FrozenError.new("error message", "receiver")

Traceback (most recent call last):
        5: from (irb):68
        4: from (irb):69:in `rescue in irb_binding'
        3: from (irb):69:in `new'
        2: from (irb):69:in `initialize'
        1: from (irb):69:in `initialize'
ArgumentError (wrong number of arguments (given 2, expected 0..1))

Introducing Module#const_source_location

Method#source_location is my favourite debugging method. It returns the location where a method is defined. Similarly, Module#const_source_location will return location where the constant is defined.

Repo.const_source_location(:CLASS_FOR_DOC_LANGUAGE)
=> ["/Users/prathamesh/Projects/sources/codetriage/app/models/repo.rb", 23]

Discussion -

https://bugs.ruby-lang.org/issues/10771

Improvements to JIT

There have been improvements made to the JIT compiler which introduced in Ruby 2.6. You can run your Rails application with JIT by adding a flag like this:

https://github.com/codetriage/codetriage/commit/b0c4f5b1f91e3960f26ca92ecf9a1d3cb3bfb926#diff-5bd6b85c2d6fc987875f4bf82de2a15a

Real keyword arguments

Biggest change in Ruby 2.7 which has maximum impact in all of our existing code is with the way keyword arguments will be handled in Ruby going forward.

Before Ruby 2.7, the keyword argument is a normal argument that is a Hash object and is passed as the last argument. In Ruby 3, a keyword argument will be completely separated from normal arguments like a block parameter that is also completely separated from normal arguments. In Ruby 2.7 a warning is displayed when a normal argument is used instead of keyword argument. If you try to run a Rails app on Ruby 2.7, your terminal will be filled with warnings such as:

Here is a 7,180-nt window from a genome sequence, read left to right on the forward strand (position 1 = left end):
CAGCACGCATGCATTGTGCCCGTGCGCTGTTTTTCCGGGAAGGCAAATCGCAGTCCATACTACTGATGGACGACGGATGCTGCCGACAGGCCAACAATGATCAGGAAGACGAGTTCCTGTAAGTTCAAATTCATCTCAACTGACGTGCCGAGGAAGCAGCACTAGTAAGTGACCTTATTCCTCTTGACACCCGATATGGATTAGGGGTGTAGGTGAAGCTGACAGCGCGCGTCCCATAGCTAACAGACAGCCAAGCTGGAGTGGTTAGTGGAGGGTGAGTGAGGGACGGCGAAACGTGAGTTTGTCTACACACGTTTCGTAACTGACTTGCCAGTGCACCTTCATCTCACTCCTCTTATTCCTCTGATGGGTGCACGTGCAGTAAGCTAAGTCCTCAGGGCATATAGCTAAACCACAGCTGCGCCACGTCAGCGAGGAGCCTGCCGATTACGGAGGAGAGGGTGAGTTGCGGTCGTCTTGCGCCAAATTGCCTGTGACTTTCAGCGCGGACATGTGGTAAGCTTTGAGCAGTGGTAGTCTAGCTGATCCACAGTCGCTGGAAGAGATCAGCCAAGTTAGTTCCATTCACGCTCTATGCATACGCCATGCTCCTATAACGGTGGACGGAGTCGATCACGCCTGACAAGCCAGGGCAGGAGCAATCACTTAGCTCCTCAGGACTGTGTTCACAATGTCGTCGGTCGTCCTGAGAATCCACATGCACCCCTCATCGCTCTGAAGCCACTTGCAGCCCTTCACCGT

/Users/prathamesh/.rbenv/versions/2.7.0-rc2/lib/ruby/gems/2.7.0/gems/activerecord-6.0.2/lib/active_record/type.rb:27: warning: The last argument is used as keyword parameters; maybe ** should be added to the call
/Users/prathamesh/.rbenv/versions/2.7.0-rc2/lib/ruby/gems/2.7.0/gems/mustermann-1.0.3/lib/mustermann/ast/compiler.rb:43: warning: The last argument is used as keyword parameters; maybe ** should be added to the call

This change is causing the logs flooded with these warnings. This change is explained here with possible solutions. If you are using Rails, there are lot of warnings related to this change. But they are being fixed one by one. We will have to wait for a Ruby 2.7 compatible Rails release to get rid of all of the warnings.

But if you want, you can get rid of most of these warnings at this very moment as well. Check out how to do it - https://prathamesh.tech/2019/12/26/managing-warnings-emitted-by-ruby-2-7/

And much more..

There are so many changes that I have not covered in this blog post. Honourable mentions are Enumerable#tally, Enumerable#filter_map, begin and endless ranges. For full list of changes, checkout this.

Bonus

Here is a list of gems which have fixed the warnings from Ruby 2.7.

If you are on Heroku, you can give Ruby 2.7 try at this very moment because it is already available 🥳 https://blog.heroku.com/ruby-2-7-0-holiday-release

If you are using chruby or rbenv or rvm, Ruby 2.7.0 is available for installation. Ruby core team has provided a docker image for Ruby 2.7.0 as well. You can use it as follows:

docker run -it --rm rubylang/ruby irb

Ruby 2.7.0 is also available on Travis CI and Circle CI.

Happy holidays and happy hacking with Ruby 2.7!